I’m sometimes faced with the question of why I invest so much time getting individuals to focus on changing the foods they eat rather than calorie counting when they are trying to lose weight. A calorie is a calorie, right? WRONG
The best explanation I’ve heard of this came from Dr Giles Yeo when he gave the example of 100kcal of sweetcorn vs 100kcal of corn tortillas. The back of both packets will read 100kcal but once you eat it, it’s not the case at all. Imagine you eat the sweetcorn, you chew it, your body breaks it down and extracts what it needs but when you next go to the toilet there’s always some sweetcorn coming out the other end. Now 100kcal of corn tortillas – the corn has already been processed and mushed into shape. You eat it but there is very little else for your body to do and it’s all digested very quickly. So, you can see 100kcal of one is not equal to 100kcal of the other due to caloric availability. It is a simplistic way of looking at it, but you get the picture!
With this in mind, we can then move on to understand why I try to move clients away from calorie counting. You now understand that a calorie from sugar for example, is not the same as a calorie from an apple.
A calorie is merely a measurement of energy and how your body breaks the food down is entirely different. Add to this the fact that carbohydrate, fat and protein take different times to be digested so each impact satiety differently. Protein takes longer to digest so we feel fuller for longer (which is the basis of the Atkins Diet, but this comes with its own set of problems best discussed in another post!)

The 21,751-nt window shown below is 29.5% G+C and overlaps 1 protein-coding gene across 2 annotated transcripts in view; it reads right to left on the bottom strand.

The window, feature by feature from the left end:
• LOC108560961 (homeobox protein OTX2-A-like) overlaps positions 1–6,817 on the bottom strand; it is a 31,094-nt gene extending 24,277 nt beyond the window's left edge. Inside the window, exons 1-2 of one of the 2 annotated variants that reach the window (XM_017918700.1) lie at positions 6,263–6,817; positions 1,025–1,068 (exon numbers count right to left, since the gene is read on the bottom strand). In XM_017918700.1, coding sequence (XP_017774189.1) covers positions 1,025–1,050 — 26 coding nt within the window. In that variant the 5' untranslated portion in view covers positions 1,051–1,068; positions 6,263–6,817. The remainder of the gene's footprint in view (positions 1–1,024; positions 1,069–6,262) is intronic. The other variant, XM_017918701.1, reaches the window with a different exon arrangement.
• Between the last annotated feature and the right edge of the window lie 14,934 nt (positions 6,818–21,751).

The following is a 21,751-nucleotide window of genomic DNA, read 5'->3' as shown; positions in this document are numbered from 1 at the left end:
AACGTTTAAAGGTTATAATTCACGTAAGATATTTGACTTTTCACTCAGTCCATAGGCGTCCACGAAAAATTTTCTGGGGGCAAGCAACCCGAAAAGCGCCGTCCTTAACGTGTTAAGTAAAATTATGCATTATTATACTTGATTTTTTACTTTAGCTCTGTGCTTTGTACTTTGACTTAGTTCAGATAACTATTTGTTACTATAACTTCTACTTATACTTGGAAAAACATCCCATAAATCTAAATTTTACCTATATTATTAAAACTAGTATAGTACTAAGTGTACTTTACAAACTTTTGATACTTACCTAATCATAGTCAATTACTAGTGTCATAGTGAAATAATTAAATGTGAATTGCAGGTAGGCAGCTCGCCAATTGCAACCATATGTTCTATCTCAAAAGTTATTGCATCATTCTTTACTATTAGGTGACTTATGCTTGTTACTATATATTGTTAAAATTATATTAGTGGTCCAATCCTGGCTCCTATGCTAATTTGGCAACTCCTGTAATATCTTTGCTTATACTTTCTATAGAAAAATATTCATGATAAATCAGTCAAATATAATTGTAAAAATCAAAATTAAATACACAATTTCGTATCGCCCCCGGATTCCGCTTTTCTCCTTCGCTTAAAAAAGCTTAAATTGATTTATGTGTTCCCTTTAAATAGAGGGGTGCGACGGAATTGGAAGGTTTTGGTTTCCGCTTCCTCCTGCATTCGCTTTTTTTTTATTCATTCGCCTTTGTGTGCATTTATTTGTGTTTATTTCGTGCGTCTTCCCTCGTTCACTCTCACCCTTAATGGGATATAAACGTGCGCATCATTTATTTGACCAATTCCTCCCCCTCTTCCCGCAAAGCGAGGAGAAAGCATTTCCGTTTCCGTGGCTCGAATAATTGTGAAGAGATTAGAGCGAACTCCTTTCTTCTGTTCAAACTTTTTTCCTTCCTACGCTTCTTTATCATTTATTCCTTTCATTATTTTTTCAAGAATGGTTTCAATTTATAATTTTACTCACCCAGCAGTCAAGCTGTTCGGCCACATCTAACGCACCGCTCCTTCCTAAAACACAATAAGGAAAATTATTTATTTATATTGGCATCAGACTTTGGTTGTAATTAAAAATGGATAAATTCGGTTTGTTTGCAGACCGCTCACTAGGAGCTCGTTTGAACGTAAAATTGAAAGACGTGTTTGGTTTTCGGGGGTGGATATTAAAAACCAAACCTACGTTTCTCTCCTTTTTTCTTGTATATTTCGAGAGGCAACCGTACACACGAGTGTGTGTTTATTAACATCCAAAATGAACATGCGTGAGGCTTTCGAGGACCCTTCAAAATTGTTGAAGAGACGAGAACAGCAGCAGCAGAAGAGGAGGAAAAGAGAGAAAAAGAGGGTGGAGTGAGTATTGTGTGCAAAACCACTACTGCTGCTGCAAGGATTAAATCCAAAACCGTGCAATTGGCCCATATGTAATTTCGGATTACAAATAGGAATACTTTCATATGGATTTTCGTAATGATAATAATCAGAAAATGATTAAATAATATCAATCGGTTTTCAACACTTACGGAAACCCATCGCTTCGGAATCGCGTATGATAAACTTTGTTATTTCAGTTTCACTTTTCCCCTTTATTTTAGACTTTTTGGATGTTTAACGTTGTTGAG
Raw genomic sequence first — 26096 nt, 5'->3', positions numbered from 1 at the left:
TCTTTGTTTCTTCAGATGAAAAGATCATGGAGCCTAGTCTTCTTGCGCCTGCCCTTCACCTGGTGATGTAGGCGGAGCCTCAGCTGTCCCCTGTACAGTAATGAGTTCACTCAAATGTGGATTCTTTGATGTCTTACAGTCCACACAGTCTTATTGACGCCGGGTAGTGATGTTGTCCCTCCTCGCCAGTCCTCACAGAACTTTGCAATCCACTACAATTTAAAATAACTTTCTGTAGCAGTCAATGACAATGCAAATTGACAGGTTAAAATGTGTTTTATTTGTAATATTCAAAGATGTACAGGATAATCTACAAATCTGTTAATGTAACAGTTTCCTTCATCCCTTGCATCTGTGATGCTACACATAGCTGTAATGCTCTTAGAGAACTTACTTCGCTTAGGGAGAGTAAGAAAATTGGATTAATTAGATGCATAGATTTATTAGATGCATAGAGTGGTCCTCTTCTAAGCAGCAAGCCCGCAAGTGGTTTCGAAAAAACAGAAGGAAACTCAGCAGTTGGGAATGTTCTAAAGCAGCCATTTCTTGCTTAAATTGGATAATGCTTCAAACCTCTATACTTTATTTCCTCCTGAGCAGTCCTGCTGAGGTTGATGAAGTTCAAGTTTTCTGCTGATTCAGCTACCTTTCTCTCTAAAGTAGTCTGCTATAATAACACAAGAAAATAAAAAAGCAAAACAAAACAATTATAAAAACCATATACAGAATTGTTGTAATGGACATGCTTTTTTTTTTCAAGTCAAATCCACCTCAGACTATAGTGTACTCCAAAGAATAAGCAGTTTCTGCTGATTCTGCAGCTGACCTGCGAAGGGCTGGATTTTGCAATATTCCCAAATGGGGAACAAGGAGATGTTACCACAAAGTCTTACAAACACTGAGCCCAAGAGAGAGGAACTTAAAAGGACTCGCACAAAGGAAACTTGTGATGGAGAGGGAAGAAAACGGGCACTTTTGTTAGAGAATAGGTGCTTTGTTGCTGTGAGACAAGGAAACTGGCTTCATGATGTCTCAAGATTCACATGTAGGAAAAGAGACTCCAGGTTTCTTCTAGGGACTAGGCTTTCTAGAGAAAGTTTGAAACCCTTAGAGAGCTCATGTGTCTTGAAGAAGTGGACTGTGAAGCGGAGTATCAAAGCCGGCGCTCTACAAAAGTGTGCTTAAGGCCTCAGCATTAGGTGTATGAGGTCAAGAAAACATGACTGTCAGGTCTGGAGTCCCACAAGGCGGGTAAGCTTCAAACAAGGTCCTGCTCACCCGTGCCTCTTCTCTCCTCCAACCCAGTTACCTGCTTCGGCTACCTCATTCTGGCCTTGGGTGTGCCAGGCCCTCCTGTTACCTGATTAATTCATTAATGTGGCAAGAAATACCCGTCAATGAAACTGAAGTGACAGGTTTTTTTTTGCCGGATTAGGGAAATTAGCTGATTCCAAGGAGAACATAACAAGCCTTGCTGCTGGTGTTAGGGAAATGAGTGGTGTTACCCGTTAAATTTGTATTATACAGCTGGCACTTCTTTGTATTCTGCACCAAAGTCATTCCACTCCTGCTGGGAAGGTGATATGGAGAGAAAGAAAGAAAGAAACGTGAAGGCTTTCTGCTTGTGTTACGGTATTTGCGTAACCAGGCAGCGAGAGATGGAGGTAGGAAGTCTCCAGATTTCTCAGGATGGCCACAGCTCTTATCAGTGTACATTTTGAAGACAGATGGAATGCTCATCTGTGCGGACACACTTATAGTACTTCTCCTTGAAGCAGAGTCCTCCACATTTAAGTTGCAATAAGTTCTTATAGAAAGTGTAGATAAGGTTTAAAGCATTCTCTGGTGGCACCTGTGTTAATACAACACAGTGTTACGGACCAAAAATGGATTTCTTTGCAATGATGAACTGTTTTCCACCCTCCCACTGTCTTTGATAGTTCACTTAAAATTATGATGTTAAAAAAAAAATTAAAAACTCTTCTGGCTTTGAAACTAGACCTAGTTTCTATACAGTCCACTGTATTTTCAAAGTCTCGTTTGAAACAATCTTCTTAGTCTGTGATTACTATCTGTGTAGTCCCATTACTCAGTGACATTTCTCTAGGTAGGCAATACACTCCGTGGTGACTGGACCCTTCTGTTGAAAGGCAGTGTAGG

Are all calories created equally? The method of preparation, the individual differences in how our bodies process the food, add to this the increasing amount of research around the importance of when we eat, means that calories are not equal and accurate calorie counts just don’t really exist.
So instead of this, suppose that you started to listen to your body – that you ate more slowly so you had time to recognise when you are feeling full rather than having a number of calories in mind and eating the whole plate of food blindly, because you can. “I have 400kcals for lunch, so I will eat 400kcals”
How about improving the quality of what you are eating? More fibre rich and nutrient dense foods mean you can eat more but consume less calories and subconsciously over time you retrain your brain not to crave those ultra-processed foods anymore because you are enjoying eating tasty, satisfying foods on a regular basis.
The more highly processed your food is, the more calories you will extract from it. So, could you lose weight consuming just jam doughnuts? Yes of course, if you ate less calories than you used during the day, but would you feel well, happy and satisfied? I don’t think so.